Reprinted from The Trial & Death of Socrates
The jury now votes again and sentences Socrates to death
"...Let us reflect that there is good hope that death is a blessing, for it is one of two things: either the dead are nothing and have no perception of anything, or it is, as we are told, like a dreamless sleep, then death would be a great advantage. For I think that if one had to pick out that night during which a man slept soundly and did not dream, put beside it the other nights and days of his life, and then see how many days and nights had been better and more pleasant than that night, not only a private person but the great king would find them easy to count compared with the other days and nights. If death is like this I say it is an advantage, for all eternity would then seem to be no more than a single night. If, on the other hand, death is a change from here to another place, and what we are told is true and all who have died are there, what greater blessing could there be, gentlemen of the jury?
If any one arriving in Hades will have escaped from those who call themselves judges here, and will find those true judges who are said to sit in judgement there, Minos and Radamanthus and Aeacus and Triptolemus and the other demi-gods who have been upright in their own life, would that be a poor kind of change? Again, what would one of you give to keep company with Orpheus and Musaeus, Hesiod and Homer? I am willing to die many times if that is true.
It would be an extraordinary happiness to talk with them, to keep company with them and examine them. In any case, they would certainly not put one to death for doing so. They are happier there than we are here in other respects, and for the rest of time they are deathless, if indeed what were are told is true.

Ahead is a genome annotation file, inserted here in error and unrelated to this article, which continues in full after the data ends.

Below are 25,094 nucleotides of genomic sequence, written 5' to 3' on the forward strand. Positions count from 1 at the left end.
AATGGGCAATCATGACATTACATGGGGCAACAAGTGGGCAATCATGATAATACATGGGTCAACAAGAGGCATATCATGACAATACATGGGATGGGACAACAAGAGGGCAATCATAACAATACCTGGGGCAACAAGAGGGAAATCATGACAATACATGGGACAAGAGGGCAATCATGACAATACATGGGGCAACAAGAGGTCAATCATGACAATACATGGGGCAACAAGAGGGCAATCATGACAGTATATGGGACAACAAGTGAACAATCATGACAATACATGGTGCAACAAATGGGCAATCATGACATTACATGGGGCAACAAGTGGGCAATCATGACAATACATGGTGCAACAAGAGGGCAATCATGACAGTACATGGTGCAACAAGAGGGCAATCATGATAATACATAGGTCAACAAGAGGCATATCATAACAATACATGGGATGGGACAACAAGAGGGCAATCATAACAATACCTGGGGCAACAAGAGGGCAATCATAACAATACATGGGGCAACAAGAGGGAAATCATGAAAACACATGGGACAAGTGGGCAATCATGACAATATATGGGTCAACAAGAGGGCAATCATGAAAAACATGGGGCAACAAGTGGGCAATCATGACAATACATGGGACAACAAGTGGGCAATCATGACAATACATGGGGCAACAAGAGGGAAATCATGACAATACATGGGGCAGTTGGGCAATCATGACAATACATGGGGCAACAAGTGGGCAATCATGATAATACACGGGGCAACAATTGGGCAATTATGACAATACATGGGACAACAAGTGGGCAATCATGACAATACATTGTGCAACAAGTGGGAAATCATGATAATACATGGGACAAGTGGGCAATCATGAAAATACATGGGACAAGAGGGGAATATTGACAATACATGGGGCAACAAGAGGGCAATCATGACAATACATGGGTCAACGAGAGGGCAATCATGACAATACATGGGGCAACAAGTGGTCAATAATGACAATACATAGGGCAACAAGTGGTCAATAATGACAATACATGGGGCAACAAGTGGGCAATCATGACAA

You too must be of good hope as regards death, gentlemen of the jury, and keep this one truth in mind, that a good man cannot be harmed either in life or in death, and that his affairs are not neglected by the gods. What has happened to me now has not happened of itself, but it is clear to me that it was better for me to die now and to escape from trouble.
Now the hour to part has come. I go to die, you go to live. Which of us goes to the better lot is known to no one, except the god."
It's incredibly uplifting to hear a respected historical philosopher weigh in on death and dying in a manner more meaningful and heartfelt than Pascal's Wager. The clarity of Socrates’ intransigent mind and moral code is refreshing, especially in today’s age bereft of philosophic certainty.
In a historical sense, this monologue also provides an excellent basis against which to delineate Greek and Roman schools of thought vis-à-vis death and the underworld.

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